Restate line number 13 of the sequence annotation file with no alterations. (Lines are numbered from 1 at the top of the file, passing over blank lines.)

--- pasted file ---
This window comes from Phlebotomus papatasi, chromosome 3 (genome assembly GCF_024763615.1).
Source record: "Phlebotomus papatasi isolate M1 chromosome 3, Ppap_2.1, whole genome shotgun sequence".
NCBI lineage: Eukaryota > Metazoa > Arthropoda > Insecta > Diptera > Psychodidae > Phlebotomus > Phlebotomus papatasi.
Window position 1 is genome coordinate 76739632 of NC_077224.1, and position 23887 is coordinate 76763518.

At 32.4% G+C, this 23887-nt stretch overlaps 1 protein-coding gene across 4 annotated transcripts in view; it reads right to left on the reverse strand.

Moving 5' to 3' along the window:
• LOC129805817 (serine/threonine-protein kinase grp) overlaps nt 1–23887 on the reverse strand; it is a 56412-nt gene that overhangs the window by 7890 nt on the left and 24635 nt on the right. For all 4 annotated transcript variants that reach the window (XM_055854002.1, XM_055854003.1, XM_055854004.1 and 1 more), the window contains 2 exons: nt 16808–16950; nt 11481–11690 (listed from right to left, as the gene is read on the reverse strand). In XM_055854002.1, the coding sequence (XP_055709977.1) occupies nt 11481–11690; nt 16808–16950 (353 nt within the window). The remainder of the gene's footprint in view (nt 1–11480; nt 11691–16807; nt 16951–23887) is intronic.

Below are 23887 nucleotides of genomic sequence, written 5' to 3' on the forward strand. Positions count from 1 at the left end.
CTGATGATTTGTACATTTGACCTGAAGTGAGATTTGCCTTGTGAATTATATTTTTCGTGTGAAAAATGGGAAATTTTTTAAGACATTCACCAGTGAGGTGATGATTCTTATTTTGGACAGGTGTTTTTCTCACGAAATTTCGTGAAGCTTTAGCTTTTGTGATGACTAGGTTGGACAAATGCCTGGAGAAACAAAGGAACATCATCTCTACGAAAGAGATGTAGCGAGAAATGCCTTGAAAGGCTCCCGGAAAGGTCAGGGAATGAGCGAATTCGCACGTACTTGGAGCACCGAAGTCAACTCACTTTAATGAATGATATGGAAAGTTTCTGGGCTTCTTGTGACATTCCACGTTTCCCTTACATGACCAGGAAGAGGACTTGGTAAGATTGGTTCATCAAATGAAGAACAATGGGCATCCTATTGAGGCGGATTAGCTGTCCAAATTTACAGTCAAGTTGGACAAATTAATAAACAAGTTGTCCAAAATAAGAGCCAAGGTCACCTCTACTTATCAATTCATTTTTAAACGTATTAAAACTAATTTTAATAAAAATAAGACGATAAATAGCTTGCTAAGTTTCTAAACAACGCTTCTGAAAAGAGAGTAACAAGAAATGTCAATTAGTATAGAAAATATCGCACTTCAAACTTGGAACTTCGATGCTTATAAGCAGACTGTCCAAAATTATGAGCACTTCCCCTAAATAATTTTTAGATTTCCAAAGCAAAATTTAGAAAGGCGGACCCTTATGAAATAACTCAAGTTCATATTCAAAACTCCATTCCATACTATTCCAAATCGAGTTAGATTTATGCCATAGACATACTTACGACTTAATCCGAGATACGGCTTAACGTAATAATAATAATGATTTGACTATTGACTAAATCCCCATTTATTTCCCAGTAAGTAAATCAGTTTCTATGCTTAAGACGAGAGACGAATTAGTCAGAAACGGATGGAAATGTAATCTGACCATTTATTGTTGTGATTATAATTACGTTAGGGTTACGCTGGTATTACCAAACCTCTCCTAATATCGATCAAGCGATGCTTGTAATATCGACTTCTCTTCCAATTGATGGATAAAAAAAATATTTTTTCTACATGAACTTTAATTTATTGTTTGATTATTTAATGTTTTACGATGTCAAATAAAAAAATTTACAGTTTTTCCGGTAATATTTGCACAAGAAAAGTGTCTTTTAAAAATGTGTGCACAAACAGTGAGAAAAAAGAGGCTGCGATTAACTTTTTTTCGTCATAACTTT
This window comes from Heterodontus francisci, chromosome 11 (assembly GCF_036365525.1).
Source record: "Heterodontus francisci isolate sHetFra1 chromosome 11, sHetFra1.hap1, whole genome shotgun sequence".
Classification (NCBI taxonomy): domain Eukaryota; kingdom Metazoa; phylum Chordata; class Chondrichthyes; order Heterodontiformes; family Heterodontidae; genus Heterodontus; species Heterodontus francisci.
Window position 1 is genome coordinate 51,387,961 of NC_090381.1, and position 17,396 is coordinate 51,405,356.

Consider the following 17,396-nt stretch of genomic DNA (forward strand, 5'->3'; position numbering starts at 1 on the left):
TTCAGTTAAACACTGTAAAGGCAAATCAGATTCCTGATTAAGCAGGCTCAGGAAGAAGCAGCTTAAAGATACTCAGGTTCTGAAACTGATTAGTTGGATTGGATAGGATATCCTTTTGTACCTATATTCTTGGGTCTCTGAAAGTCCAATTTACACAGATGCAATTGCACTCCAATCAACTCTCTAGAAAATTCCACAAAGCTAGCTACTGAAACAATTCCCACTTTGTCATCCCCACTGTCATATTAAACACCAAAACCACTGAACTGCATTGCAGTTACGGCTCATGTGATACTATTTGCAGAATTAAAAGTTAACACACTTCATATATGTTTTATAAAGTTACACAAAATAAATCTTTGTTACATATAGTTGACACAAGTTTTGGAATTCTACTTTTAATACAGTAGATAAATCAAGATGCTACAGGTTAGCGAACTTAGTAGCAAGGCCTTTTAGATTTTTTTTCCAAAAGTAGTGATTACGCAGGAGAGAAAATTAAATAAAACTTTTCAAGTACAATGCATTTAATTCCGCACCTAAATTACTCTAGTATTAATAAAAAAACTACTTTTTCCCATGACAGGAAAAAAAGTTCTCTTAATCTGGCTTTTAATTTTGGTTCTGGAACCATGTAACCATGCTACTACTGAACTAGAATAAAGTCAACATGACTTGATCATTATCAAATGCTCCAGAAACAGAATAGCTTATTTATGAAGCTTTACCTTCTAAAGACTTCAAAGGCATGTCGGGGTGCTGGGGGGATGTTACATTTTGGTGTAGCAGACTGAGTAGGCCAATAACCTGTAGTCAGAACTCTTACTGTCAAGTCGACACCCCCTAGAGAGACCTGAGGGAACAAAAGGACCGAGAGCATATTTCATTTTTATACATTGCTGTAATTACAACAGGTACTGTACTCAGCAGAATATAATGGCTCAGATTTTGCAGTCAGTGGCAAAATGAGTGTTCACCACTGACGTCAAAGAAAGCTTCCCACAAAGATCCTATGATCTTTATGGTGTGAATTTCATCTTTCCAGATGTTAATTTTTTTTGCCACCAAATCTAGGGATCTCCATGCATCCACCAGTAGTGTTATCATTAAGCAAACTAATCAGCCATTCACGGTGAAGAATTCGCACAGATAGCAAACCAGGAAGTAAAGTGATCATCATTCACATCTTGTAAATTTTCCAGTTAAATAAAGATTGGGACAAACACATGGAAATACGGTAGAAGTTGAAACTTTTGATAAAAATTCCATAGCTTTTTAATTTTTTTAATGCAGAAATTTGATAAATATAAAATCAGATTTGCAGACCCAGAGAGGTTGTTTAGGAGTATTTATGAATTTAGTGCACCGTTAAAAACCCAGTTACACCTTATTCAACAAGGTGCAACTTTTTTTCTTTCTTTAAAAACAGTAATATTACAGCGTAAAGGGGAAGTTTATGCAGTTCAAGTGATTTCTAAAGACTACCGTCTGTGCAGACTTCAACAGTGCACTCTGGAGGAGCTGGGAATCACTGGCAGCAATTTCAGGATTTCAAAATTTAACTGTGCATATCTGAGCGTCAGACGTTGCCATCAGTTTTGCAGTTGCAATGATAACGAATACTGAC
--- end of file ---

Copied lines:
Window position 1 is genome coordinate 51,387,961 of NC_090381.1, and position 17,396 is coordinate 51,405,356.